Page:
Talking about pictures
A language school, somewhere…
Teacher: Look at the man on page 26. What do you think he does for a living?
Student: Actually, teacher, I think he is probably a model hired by a big book company for the purpose being in this book.
Teacher: OK, fair, umm, yeah. Hah. Good point. Well what mood do you think he is in?
Student: You mean, “What mood is he supposed to be in for the purpose of this question?”
Teacher: Yes, I guess so.
Student: I’d say he is supposed to be pensive. Yes, pensive.
Teacher: Pensive, wow, good word. Why do you think he is pensive?
Student: Because we are an advanced class and we covered all the normal words in previous books. So we need new words.
Teacher: Well, what do think is making this fictional person pensive?
Student: Probably some sort of middle class problem or something related to the aspirational lifestyle. Maybe he is thinking about ipads or something like that.
Teacher: Interesting. Thanks for sharing. What….?
Student: What…What does he look like? Is that what you are going to ask? This is not my first time using a textbook, you know?
He is pretty good looking and has very nice skin and teeth. I should also mention that I think his race was specifically chosen to be appropriate for this page in the book. We can’t have too many white people you know. We need a nice mix of races and the occasional handicapped person. It doesn’t matter if coursebooks reflect real life because that is not their job and it would be impossible for them to reflect real life for all students in any case and not all students want coursebooks to reflect real life, anyway, or something. So, that is why we are looking at this nicely dressed good looking guy with nice teeth and skin and you are asking us a series of farcical questions.
My original intention when I started typing this post was not (really) to trash coursebooks. It was actually to praise #ELTpics and to spread the word about this incredible resource. I guess the book trashing was just a bonus. One thing (of the many) I love about #ELTpics is that there are pictures of real people doing real things. The pictures tend to have a lot of character as well as characters. So, if you don’t know #ELTpics I strongly recommend you check it out. Here is the Flickr photostream. Check it out and tell your teaching friends.
As for the rant, well, I figure sometimes it is better to let out a rant instead of keeping it bottled up for a long time. 🙂
(Slightly related to the dialog above)
R is for Representation by Scott Thornbury
Universality and Mediocrity Part 1: The Great Coursebook Swindle by Steve Brown
The views expressed above are solely and not actually entirely those of the author.
The author fully realizes there are a variety of ways to teach.
The author realizes there a variety of factors, pushes, pulls, and decisions that go into writing and publishing a coursebook.
There is no suggestion that all coursebooks are bad nor that coursebooks hurt people.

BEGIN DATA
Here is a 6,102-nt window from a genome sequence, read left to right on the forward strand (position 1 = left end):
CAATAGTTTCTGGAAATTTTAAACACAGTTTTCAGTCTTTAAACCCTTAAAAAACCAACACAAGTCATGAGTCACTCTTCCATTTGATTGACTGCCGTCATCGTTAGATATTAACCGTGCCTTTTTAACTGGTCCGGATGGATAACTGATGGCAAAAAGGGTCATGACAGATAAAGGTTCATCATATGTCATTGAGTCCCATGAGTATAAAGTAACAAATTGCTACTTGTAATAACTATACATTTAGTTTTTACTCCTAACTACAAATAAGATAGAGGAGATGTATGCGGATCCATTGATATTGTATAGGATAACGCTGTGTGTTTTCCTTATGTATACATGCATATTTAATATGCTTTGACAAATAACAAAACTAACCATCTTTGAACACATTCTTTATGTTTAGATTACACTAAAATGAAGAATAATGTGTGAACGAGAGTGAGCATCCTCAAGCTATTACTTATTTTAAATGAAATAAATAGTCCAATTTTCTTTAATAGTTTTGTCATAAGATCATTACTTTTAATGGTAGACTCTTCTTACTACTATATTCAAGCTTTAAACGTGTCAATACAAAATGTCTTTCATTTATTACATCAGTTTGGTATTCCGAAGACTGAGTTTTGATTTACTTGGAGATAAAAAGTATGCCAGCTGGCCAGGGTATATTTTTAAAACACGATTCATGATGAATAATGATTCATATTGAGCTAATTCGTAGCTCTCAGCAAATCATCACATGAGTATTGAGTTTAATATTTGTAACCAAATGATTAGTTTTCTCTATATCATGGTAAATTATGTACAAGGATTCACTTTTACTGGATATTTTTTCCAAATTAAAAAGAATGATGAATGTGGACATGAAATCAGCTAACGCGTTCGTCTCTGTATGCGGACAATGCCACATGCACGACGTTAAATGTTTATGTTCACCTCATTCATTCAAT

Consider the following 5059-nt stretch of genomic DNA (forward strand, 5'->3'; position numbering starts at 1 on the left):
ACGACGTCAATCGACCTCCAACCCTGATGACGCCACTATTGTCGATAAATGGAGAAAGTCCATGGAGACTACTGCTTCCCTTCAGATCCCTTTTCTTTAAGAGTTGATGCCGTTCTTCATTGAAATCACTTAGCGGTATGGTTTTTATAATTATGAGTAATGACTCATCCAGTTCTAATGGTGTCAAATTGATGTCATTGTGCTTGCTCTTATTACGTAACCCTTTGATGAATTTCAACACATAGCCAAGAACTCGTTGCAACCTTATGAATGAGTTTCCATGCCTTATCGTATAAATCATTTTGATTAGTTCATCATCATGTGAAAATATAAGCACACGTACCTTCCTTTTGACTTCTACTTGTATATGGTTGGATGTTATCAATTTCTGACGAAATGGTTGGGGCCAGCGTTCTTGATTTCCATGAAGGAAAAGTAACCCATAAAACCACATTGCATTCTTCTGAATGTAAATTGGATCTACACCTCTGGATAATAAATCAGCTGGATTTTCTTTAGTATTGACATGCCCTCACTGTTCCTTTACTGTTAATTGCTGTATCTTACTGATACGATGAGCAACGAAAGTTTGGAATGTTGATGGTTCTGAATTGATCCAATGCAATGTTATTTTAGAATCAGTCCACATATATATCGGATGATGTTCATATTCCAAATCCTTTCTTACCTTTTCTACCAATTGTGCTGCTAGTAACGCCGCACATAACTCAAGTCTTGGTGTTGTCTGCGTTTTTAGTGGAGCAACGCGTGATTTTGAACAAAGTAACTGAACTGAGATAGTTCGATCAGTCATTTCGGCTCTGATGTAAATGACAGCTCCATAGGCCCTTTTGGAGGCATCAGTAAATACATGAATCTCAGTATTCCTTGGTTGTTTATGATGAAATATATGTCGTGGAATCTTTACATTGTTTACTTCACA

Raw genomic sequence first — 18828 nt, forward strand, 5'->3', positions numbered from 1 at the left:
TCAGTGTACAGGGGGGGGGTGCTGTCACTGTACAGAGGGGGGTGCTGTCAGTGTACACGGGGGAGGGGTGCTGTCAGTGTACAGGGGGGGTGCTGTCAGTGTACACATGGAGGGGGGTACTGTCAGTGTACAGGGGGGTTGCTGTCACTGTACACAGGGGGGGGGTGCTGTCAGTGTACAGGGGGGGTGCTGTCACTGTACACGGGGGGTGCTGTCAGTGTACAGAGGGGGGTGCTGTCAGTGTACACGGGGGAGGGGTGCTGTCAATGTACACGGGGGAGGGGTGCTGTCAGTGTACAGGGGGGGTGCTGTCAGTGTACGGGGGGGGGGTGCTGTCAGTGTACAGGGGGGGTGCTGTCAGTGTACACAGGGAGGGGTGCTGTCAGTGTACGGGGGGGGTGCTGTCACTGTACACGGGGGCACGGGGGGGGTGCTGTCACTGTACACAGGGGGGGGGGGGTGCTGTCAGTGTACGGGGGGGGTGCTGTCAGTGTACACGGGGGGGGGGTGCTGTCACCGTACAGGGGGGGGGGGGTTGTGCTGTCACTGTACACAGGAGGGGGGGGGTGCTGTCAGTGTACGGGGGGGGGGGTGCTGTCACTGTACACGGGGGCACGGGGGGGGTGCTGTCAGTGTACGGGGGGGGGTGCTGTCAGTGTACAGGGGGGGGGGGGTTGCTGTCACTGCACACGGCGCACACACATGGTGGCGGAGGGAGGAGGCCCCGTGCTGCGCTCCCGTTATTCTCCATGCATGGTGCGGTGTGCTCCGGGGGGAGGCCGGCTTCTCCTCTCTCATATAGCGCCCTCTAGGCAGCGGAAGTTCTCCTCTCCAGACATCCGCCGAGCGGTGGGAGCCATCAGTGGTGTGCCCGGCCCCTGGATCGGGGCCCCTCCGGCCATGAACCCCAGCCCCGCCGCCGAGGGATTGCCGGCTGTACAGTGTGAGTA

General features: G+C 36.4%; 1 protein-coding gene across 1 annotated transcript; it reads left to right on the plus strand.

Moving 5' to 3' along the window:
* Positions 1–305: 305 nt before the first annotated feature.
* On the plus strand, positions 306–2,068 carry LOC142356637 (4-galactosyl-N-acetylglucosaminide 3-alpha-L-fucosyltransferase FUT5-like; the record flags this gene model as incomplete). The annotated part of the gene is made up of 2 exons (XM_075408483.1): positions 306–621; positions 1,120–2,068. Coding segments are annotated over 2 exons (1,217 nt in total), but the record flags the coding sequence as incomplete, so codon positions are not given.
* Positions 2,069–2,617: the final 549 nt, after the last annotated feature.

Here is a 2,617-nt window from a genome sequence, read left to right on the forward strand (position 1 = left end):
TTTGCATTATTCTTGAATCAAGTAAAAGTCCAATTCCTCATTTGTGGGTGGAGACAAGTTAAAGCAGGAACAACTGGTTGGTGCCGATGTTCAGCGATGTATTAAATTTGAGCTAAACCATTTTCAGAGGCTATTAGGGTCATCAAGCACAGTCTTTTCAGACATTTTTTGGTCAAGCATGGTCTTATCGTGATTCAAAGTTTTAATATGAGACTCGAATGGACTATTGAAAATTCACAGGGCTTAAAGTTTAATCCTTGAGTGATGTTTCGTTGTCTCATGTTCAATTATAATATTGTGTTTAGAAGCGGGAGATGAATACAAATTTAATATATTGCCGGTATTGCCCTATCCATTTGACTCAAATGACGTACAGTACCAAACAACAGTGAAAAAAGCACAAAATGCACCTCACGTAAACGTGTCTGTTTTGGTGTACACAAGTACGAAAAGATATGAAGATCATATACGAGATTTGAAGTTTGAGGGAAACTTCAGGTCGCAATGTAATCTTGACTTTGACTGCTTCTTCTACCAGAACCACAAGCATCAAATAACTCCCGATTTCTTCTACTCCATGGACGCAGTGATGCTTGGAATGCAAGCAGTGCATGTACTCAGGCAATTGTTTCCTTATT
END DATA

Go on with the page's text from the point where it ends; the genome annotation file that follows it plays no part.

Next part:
No coursebooks were hurt in the creation of this post.
This post is the fifth of 5 posts in five days so the author wishes to excuse himself if this post doesn’t make sense.
He’d also like to apologize for using the third person so much.
Some of my best internet friends are coursebook writers.
This is hilarious! You sure do have some sharp students in S. Korea, don’t you? hehe. Thanks for the #ELTpics link -I could definitely use this when creating materials for class. I had read Catherine Walter’s blog earlier and although I enjoyed your post, I have to say I’m disappointed that you do not address the real issue, that is, the feeding of deep-fried Mars Bars that apparently goes on in some ELT circles.
Actually, on a more serious note… I don’t get this argument: “Further, if materials are too firmly anchored in the here and now of the learner, how will that prepare them for the future?” – are we preemptively teaching language to be used after students are done with their formal education?
Thanks very much for reading and commenting. I am glad you enjoyed it. I had a bit of fun writing it! I am thrilled that I was able to introduce ELTpics to a few people, what a nice bonus from writing that post.
To be very honest I didn’t find much of What Walter’s wrote very compelling or on point…BUT the quote that you pulled out makes a bit of sense. I think that often our role as teachers is to help students navigate the yet unclear and unknown future and that perhaps overemphasis on the here and now but not be the best way to do so. You ask if we are pre-emptively teaching language to be used after students are done with their formal education and I guess I’d say maybe. I think the idea is that there is a lot of things that can be done pre-emptively. I don’t happen to believe that coursebooks and their typically linear progressions are any more likely to do so than the alternative but that might be just me. In terms of the formal education part I guess I would say that she might not have been thinking in terms of formal education (but rather language schools and the like).
Thanks again for stopping by!
Ps-I have just stated a task force to look into this Mandatory Mars Bar forcefeeding that is going on in our industry.
Hi, Mike! I agree with you. Coursebooks can have the tendency to be artificial and can be a source of stereotyping. We should have more of the pics like in ELTpics. Nice image by the way. We really need realistic pictures those that reflect the real world.
It’s appropriate time to make some plans for the future
and it is time to be happy. I have read this post and if I could I
want to suggest you few interesting things or tips.
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